Wednesday, Oct. 31, 2012 | 3:45 p.m.
Sen. Harry Reid was in North Las Vegas today, where he visited a Cardenas Market and cast an early vote. It was one of Reid’s first public appearances in the Las Vegas area since he was involved in a car accident last week.
Reid, joined by an entourage that included Interior Secretary Ken Salazar and staff from the Obama for America campaign, spoke of the importance of voting early and talked more about his accident.
“As you know, we totaled three cars. I wasn’t driving, thank goodness,” Reid said. “I thought it was all over with, the crunching and banging, and then we got hit from the side and it threw me into the armrest in the back of that Suburban. And that’s what hurt me.”
“But I’m OK,” Reid said, rubbing the right side of his rib cage, where he said he was still sore.
“There’s not much I can’t do, except I’m not much of a hugger,” he said.
Reid was involved in a five-car pileup Friday in the northbound lanes of Interstate 15, near the Sahara Avenue exit.
He and other staffers involved in the crash were taken to the University Medical Center to be checked out; none suffered anything more serious than minor injuries.
That stretch of highway is considered especially dangerous. Authorities respond to an average of 15 accidents there every 24 hours.
“I have Capitol Police who are trained drivers — they’re professionals, so that’s a very, very dangerous spot,” Reid said. “I don’t know what we can do about it, but that’s up to others. I have enough problems without trying to direct traffic.”
Reid is clearly fully back on the beat of directing political traffic, though, keeping tabs on the Nevada Democrats’ ground operation and conferring with Sen. Patty Murray, the head of the Senate Democrats’ campaign committee. Reid said he is confident Democrats are doing well in Nevada and across the country.
“We’re virtually ahead in every state,” Reid said. “Now that doesn’t mean we’re going to win ‘em all, but we’re ahead right now. The only one we’re behind in now is Nebraska, and that’s gone from a deficit of some 15 [points] to about three now. So we’re in the money.”
Democrats are defending 23 seats in the Senate this election, as opposed to Republicans, who have to defend 10.
But Democratic candidates have recently been gaining in polls in states where they were lagging, including North Dakota, Arizona and Massachusetts. Reid said that roster includes Nevada, where Democrat Shelley Berkley is challenging Republican Dean Heller, who took over when John Ensign retired.
“Our numbers indicate she’s up by one or two,” Reid said. “That’s a close number, but we have races all over the country that are about the same.”
If one or two points are the Democrats’ latest internal estimate on the Berkley race, that’s slightly worse than what they were predicting earlier this month. In mid-October, Democrat pollster Mark Mellman was forecasting Berkley winning with a three-point lead.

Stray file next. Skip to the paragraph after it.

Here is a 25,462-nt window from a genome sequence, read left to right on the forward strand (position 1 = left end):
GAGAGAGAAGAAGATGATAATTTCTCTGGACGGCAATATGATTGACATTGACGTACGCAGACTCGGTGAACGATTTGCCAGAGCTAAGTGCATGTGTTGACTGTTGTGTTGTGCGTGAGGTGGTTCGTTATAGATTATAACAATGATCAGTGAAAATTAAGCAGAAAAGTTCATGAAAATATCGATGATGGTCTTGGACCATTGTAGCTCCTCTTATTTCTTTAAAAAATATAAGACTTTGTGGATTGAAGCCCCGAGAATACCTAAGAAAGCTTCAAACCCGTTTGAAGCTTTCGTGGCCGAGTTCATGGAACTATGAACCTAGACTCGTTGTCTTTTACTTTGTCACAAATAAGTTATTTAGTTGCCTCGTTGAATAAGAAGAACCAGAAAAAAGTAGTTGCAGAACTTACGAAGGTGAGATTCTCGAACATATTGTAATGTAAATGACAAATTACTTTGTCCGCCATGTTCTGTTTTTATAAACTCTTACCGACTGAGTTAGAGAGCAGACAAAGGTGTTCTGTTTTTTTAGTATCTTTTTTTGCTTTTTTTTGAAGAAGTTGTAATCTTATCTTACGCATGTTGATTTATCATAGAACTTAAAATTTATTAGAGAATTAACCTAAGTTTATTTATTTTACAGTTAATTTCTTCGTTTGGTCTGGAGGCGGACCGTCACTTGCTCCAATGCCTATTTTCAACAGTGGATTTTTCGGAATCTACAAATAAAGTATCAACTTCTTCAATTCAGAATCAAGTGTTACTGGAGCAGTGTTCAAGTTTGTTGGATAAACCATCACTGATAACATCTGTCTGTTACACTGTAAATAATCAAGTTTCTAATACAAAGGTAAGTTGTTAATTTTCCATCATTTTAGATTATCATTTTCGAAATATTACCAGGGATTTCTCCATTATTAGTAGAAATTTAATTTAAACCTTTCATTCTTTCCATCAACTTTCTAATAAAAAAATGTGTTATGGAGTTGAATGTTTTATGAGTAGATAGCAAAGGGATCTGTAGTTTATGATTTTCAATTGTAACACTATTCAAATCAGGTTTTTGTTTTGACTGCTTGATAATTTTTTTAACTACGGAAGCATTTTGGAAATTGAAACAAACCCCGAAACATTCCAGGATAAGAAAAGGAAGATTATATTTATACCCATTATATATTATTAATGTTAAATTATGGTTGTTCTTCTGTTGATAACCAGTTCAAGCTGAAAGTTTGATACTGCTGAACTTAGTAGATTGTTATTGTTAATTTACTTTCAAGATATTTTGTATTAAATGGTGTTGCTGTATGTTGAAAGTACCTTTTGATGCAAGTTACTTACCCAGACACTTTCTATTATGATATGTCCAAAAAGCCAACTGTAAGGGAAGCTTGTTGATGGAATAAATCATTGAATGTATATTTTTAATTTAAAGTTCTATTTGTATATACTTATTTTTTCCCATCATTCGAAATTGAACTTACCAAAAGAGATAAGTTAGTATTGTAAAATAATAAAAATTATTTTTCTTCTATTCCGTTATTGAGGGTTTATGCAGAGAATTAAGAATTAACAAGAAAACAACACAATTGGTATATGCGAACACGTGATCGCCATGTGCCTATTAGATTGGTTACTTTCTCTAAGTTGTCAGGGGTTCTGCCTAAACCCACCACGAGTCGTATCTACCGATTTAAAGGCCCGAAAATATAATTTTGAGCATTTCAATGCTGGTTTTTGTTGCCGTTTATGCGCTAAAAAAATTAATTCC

The most recent independent polls, however, have put Heller ahead by one or two points.
But all of that is within the margin of error, and the closeness of it all is why Democrats have been stressing the importance of voting early.
“Turnout is good, and we expect by Election Day to have about 70 to 75 percent of the vote already in,” Reid said.
There are still two days to go for early voting — and three days’ totals to be tallied — but, so far, Democrats are leading Republicans in turnout in Clark County and across Nevada.
At last count, 533,064 people had voted statewide, a number equal to about 42 percent of the electorate. Of those, registered Democrats numbered 235,514, while registered Republicans numbered 200,678. Other registrants, including independents, numbered 96,872.
Democrats went into this election with a 90,000-registration advantage. But Republicans have been steadily closing the turnout gap with Democrats, as measured by percentage of the electorate coming to the polls.
To meet Reid’s prediction of 70 percent of the vote to be in by Election Day, more than 350,000 Nevadans will have to vote between now and the close of early voting Friday.
Outside of Nevada, Reid said, he wasn’t worried that the devastation of Hurricane Sandy would affect voter turnout. But he predicted it would have a different kind of effect on the election.
“To think there is somebody who wants to be president of the United States who wants to do away with FEMA? That tells you how out of touch Mitt Romney is,” Reid said. “The president has handled the crisis so well that he has people like partisan Chris Christie who can’t say enough good about the president and the way that he’s handled this devastation in New Jersey.
“There is no momentum of Romney,” Reid said. “In fact, if anything, it’s switched.”